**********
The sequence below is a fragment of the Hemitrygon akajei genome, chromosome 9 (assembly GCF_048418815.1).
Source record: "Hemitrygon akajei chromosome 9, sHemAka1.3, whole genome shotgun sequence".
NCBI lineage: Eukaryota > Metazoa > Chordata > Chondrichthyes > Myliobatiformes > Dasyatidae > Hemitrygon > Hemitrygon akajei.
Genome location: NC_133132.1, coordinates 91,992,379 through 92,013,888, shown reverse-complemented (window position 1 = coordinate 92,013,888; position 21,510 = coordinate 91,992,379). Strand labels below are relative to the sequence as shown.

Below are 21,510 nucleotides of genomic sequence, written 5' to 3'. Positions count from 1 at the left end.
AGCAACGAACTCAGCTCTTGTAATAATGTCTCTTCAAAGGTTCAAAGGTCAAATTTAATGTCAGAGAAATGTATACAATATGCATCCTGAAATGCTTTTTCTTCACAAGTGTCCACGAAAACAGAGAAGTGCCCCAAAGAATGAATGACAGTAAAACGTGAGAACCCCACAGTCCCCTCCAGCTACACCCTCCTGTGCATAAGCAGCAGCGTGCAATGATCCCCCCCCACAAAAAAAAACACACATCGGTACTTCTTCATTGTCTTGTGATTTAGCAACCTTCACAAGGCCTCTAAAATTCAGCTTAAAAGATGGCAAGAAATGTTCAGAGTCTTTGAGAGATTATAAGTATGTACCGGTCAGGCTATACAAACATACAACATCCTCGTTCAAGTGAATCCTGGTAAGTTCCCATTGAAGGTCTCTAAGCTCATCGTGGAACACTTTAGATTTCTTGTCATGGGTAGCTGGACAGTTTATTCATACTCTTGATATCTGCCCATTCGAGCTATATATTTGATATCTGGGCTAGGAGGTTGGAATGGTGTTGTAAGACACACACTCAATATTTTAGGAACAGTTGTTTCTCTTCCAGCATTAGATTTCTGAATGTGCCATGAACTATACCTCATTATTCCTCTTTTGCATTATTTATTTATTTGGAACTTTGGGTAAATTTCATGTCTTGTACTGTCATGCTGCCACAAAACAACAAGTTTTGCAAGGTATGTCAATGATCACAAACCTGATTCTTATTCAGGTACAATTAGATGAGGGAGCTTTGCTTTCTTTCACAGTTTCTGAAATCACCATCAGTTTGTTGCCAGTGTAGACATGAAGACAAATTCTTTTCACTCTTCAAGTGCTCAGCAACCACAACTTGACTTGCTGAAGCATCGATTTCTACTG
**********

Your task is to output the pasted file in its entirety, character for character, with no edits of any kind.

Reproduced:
The sequence below is a fragment of the Hemitrygon akajei genome, chromosome 9 (assembly GCF_048418815.1).
Source record: "Hemitrygon akajei chromosome 9, sHemAka1.3, whole genome shotgun sequence".
NCBI lineage: Eukaryota > Metazoa > Chordata > Chondrichthyes > Myliobatiformes > Dasyatidae > Hemitrygon > Hemitrygon akajei.
Genome location: NC_133132.1, coordinates 91,992,379 through 92,013,888, shown reverse-complemented (window position 1 = coordinate 92,013,888; position 21,510 = coordinate 91,992,379). Strand labels below are relative to the sequence as shown.

Below are 21,510 nucleotides of genomic sequence, written 5' to 3'. Positions count from 1 at the left end.
AGCAACGAACTCAGCTCTTGTAATAATGTCTCTTCAAAGGTTCAAAGGTCAAATTTAATGTCAGAGAAATGTATACAATATGCATCCTGAAATGCTTTTTCTTCACAAGTGTCCACGAAAACAGAGAAGTGCCCCAAAGAATGAATGACAGTAAAACGTGAGAACCCCACAGTCCCCTCCAGCTACACCCTCCTGTGCATAAGCAGCAGCGTGCAATGATCCCCCCCCACAAAAAAAAACACACATCGGTACTTCTTCATTGTCTTGTGATTTAGCAACCTTCACAAGGCCTCTAAAATTCAGCTTAAAAGATGGCAAGAAATGTTCAGAGTCTTTGAGAGATTATAAGTATGTACCGGTCAGGCTATACAAACATACAACATCCTCGTTCAAGTGAATCCTGGTAAGTTCCCATTGAAGGTCTCTAAGCTCATCGTGGAACACTTTAGATTTCTTGTCATGGGTAGCTGGACAGTTTATTCATACTCTTGATATCTGCCCATTCGAGCTATATATTTGATATCTGGGCTAGGAGGTTGGAATGGTGTTGTAAGACACACACTCAATATTTTAGGAACAGTTGTTTCTCTTCCAGCATTAGATTTCTGAATGTGCCATGAACTATACCTCATTATTCCTCTTTTGCATTATTTATTTATTTGGAACTTTGGGTAAATTTCATGTCTTGTACTGTCATGCTGCCACAAAACAACAAGTTTTGCAAGGTATGTCAATGATCACAAACCTGATTCTTATTCAGGTACAATTAGATGAGGGAGCTTTGCTTTCTTTCACAGTTTCTGAAATCACCATCAGTTTGTTGCCAGTGTAGACATGAAGACAAATTCTTTTCACTCTTCAAGTGCTCAGCAACCACAACTTGACTTGCTGAAGCATCGATTTCTACTG